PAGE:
Besides the invaluable role in translating design concepts, moodboards are so much...
Creating a wedding day with all the elegance of yesteryear is very much in vogue. The wonderful thing about a vintage wedding theme is the endless choices available. You can have a uniquely individual celebration for your special day and it can also be a very eco friendly affair when old items are reused.
When I think of vintage I see an old fashioned church, beautiful old fashioned garden or castle, a delicate romantic setting with beautiful china, crystal glassware, and masses of old fashioned roses, antique furniture, vintage cars and the bride dressed in a beautiful recycled wedding gown originally worn by her mother or grandmother.
But that’s not the whole picture a vintage wedding theme could be based on the 1950s, 1960s or 1970s eras. The terms vintage, antique and retro are often used incorrectly. When buying clothing or items labeled as vintage, antique and retro it is important to know the difference. I thought I would clarify the terms here.
Clothing created after the 1920s to the early 1980 are considered Vintage. Garments created before the 1920s are referred to as antique. However 1960s and 1970s casual wear is often referred to as retro clothing. Clothing created after the 1980s is just known as secondhand. As a rule of thumb anything less than quarter of a century old is not considered vintage.
Wedding inspiration moodboard created by Rosena on SampleBoard.com
You can quickly identify a wedding dress to a particular era by remembering some key feature/s. For example the drop-waist dresses of the 1920s. Sleek full length bias cut silk gowns were popular in the 1930s. Nipped in waisted full skirted dresses were in vogue in the 1950s.
During the 1960s psychedelic prints in man make fabrics like polyester, miniskirts and rounded Peter Pan collared shirts along with short length empire line dresses were considered trendy. Bohemian, gypsy, peasant style dresses were all the rage in the 1970s. Power suits with gilt buttons, wide shoulders and nipped in waists are from the 1980s also popular in the 80s sequins, beads and studs.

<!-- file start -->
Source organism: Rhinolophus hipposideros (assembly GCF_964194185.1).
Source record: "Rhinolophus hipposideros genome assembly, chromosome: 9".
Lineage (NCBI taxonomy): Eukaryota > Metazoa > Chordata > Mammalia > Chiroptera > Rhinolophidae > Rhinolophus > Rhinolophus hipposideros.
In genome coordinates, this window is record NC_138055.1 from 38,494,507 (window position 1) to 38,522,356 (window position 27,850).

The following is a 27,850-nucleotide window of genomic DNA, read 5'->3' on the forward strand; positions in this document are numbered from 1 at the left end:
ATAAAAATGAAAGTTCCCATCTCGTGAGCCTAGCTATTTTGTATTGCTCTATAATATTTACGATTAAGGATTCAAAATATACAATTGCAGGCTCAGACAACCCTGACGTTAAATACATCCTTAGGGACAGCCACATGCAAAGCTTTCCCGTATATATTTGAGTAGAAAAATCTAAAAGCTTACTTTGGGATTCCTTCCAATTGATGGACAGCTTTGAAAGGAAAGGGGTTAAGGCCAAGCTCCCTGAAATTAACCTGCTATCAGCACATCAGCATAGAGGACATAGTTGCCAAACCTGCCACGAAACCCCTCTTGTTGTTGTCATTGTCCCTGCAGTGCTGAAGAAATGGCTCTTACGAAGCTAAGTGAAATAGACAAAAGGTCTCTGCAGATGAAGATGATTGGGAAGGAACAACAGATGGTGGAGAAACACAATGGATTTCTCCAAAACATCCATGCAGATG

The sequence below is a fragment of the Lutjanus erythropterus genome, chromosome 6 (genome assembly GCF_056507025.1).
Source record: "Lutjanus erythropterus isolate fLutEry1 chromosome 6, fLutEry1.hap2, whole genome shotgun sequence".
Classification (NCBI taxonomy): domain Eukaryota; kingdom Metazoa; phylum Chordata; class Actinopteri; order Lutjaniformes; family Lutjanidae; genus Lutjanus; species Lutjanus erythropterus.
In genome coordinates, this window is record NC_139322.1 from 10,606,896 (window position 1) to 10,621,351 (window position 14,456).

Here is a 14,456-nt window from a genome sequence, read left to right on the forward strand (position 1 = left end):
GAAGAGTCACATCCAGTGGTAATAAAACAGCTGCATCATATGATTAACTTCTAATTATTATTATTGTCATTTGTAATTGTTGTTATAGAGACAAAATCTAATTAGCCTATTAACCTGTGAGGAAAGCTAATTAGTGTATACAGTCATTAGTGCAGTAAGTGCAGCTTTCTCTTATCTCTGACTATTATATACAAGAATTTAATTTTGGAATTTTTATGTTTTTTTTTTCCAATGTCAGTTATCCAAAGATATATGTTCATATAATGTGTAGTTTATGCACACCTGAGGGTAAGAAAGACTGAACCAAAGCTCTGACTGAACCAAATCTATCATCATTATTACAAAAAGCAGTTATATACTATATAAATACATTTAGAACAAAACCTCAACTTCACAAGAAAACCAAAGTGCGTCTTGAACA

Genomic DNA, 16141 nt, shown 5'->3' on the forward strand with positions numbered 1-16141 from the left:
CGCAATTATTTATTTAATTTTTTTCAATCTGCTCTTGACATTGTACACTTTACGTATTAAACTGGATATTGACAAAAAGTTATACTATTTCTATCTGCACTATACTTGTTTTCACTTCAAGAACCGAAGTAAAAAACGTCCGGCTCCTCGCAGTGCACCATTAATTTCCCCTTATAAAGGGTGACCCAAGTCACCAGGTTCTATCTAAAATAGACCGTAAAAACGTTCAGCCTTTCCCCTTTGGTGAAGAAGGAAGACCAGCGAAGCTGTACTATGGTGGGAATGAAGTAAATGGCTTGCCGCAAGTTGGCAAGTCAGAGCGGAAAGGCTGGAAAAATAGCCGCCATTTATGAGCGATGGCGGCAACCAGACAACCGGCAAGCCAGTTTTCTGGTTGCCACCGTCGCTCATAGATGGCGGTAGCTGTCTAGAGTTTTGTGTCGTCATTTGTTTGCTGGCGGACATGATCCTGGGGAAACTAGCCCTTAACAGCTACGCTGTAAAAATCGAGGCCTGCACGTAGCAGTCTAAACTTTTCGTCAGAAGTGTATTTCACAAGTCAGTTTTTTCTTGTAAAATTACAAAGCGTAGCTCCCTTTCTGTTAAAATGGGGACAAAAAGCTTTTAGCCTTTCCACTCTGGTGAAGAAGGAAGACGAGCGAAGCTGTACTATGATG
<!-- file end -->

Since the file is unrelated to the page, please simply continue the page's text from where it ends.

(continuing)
To successfully create a vintage wedding it is best to select one particular era although you can add contemporary items. Often the wedding dress can dictate the theme for the whole wedding for example a drop-waist 1920s dress belonging to a family member may be offered. Or a particular style of wedding dress may have appealed to the bride since she was a young girl. Although I did not have a vintage themed wedding I had always loved the simple sweet heart neckline satin dress styles of the 1930s. I had my wedding dress designed and made in that style.
The setting, the cars, the style of cake, bridesmaids, groom’s suit and flowers will work best if they echo the selected theme be it 1920s, 1930s, 1950s or 1970s. It will also make it easier to organize and to make decisions if you stick to one era. I love the trend at the moment of using vintage china, silverware and crystal.
Vintage themed weddings do have a wonderful whimsical, nostalgic romantic elegance about them. Maybe that’s why they are so on trend in 2012.
Author: Rosena MacFadzean for SampleBoard.com – concept creation online